Playing With A Click Track (a first-timer’s guide)

Playing With A Click Track

One of the biggest sources of discomfort I’ve witnessed for recording artists in the studio (especially newbies) is playing with a click track.

Some of us have very good natural rhythm.  Others…..not so much. Either way, playing with a click track can save a lot of time in recording, editing, and mixing AND greatly enhance the “cleanness” of your production.

What is a click track? Quite simply, it’s a beat used in recording to keep everything synchronized. Most often a click track is like a metronome – a series out quarter note “clicks” at a set tempo.  The tempo is measured in beats per minute (BPM).  

Why do you need a click track? Speaking as a mixing engineer and a drummer, the biggest reason for using a click is it makes things infinitely easier for me! I rely a lot on visuals and there’s nothing more pleasing than a song neatly laid out in my DAW’s edit window in 4/4 timing with 8-bar verses and choruses.  It makes editing and automating effects a breeze comparatively.

But setting aside my selfish preferences, using a click track will give your song a neat and professional sound.  Not using a click track (especially if your sense of rhythm is less than perfect) will leave your song sounding sloppy and hard-to-listen-to. Not that there’s anything wrong with that!

Now I’m not saying EVERYONE needs to record with a click track. There are styles of music in which a click track would be detrimental.  If you desire a very live feeling,  you might WANT the inconsistency in your tempo.  For most pop recordings, though, and certainly for anything with programmed instruments, a click track is almost mandatory.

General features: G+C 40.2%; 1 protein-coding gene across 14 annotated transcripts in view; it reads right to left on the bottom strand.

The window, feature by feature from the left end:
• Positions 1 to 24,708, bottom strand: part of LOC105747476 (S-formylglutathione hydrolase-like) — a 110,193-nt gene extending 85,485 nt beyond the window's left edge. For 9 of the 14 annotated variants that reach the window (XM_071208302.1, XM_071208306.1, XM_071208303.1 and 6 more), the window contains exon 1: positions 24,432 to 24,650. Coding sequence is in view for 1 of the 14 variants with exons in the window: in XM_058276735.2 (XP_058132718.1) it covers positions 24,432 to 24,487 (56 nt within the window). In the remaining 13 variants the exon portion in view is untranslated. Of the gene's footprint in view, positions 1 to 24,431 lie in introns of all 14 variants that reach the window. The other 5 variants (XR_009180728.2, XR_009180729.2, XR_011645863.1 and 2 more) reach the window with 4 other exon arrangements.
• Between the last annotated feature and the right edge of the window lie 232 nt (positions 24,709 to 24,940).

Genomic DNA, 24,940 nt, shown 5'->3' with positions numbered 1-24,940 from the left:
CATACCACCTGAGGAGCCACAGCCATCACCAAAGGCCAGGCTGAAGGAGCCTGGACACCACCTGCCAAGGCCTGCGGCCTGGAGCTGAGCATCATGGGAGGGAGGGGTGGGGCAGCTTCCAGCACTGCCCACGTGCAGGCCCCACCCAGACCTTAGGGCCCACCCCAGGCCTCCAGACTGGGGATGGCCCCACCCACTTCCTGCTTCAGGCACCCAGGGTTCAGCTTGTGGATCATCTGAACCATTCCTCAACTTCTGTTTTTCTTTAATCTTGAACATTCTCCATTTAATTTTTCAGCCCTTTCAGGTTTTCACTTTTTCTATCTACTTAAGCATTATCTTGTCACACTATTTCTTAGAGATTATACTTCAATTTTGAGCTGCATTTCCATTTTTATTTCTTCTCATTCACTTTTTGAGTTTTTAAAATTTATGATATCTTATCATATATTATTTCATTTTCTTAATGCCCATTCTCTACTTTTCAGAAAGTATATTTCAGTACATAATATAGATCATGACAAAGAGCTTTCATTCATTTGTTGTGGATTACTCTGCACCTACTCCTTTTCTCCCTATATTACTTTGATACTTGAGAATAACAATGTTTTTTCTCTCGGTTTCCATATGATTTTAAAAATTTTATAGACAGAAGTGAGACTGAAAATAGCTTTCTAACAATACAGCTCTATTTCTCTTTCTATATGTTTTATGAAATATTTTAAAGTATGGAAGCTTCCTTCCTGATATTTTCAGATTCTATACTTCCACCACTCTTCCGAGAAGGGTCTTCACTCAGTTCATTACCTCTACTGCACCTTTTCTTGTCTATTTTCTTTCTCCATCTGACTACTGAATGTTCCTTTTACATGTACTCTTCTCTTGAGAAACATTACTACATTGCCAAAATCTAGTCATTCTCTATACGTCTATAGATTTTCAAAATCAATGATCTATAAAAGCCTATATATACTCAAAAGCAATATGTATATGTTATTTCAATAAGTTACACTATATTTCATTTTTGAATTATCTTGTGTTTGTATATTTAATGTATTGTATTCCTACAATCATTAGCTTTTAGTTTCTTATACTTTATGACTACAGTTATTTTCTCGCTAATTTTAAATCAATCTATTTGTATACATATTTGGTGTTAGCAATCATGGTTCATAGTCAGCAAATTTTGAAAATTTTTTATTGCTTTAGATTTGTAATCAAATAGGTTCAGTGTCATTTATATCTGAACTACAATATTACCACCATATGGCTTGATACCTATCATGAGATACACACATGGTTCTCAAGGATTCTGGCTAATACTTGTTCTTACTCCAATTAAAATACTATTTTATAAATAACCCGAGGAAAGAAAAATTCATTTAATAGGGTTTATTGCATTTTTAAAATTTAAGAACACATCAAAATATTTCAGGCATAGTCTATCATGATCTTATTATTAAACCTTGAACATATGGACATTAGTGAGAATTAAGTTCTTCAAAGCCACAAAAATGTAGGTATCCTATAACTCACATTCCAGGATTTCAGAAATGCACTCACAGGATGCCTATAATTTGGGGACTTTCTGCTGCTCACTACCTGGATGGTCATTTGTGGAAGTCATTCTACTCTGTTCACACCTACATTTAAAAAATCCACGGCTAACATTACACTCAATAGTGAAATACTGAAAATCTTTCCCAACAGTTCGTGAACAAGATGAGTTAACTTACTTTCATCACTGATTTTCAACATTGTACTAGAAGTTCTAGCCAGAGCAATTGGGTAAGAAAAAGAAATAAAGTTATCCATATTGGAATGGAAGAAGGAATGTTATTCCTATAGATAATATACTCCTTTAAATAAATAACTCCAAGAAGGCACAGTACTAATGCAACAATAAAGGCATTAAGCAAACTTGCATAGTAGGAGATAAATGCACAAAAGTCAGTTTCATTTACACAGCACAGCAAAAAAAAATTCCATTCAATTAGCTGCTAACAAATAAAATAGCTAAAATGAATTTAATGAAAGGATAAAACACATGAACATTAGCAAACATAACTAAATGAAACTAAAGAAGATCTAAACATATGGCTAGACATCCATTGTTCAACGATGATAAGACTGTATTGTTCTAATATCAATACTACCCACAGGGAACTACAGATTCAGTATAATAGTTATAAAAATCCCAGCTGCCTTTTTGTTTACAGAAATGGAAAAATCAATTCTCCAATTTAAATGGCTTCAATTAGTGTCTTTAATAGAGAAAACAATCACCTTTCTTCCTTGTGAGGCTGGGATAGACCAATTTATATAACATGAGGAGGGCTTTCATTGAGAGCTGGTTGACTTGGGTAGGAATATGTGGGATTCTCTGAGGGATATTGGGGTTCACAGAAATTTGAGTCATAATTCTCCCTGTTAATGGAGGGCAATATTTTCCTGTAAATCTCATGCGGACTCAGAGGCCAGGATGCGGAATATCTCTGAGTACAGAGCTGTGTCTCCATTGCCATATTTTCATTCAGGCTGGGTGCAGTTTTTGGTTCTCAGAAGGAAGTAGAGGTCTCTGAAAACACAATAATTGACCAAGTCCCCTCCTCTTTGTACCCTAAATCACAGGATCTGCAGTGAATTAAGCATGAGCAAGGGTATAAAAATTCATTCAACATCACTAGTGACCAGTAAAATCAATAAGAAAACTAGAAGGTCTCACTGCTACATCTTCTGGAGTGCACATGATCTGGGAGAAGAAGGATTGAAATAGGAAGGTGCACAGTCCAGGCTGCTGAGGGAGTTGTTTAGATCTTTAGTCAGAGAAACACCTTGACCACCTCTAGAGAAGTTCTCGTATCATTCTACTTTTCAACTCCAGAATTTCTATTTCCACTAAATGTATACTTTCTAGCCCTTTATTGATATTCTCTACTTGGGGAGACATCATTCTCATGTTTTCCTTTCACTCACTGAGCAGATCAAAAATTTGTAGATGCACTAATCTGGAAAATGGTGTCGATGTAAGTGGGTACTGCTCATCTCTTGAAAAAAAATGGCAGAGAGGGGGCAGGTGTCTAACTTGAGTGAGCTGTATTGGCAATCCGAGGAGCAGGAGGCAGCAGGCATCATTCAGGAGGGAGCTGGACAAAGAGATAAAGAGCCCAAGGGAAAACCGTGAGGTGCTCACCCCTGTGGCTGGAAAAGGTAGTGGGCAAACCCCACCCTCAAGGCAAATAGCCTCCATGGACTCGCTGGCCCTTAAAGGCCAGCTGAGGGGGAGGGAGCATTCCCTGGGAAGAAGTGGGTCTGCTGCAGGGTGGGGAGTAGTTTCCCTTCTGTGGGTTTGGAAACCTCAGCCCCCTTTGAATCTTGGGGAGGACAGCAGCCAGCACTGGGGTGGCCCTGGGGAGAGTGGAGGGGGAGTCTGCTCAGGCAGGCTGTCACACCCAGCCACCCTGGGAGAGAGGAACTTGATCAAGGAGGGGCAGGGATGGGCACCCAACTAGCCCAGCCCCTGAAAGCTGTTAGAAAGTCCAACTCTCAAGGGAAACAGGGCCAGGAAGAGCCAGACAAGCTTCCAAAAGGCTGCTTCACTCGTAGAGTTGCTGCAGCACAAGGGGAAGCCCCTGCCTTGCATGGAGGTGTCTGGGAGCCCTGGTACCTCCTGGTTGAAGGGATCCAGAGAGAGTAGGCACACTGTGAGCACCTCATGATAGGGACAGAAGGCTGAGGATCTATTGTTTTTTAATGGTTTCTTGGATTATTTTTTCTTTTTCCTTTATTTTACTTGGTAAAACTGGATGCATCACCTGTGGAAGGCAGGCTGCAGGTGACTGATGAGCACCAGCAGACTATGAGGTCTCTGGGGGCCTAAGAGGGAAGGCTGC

TIPS:

  • Practice! Practice! Practice! with a metronome, programmed beat, or even along with professionally recorded music.  You CAN learn to have better rhythm.  
  • Experiment with different tempos.  If you’re having trouble keeping on beat, try a different tempo.  You may just naturally want to play your song at a different tempo and it’s much harder to fight the wrong tempo.
  • Vary the tempo for a more “live” feeling. In the studio I’ve often (sometimes secretly) set the tempo on the choruses a few BPM faster than the verses.  It’s usually hardly perceived but overall gives the song more energy.
  • Use a beat instead of a click. I do this often too.  Instead of a metronome click sound, use a programmed beat or even a drum loop to help keep beat.  It’s often much easier to get a really good groove by using an appropriate beat instead of a stale series of beeps. And most DAWs allow you to set the actual sounds to whatever you want – i.e. a shaker, a woodblock, claps, etc.  

With some experimenting and practice you can get comfortable with playing to a click track.  Your engineer and other musicians will appreciate it and your song will sound better for it.

 


Jonah Brockman is an independent music producer and engineer dedicated to empowering songwriters with the resources they need to make great music.  Visit jonahbrockman.com for more information, rates, and work examples.

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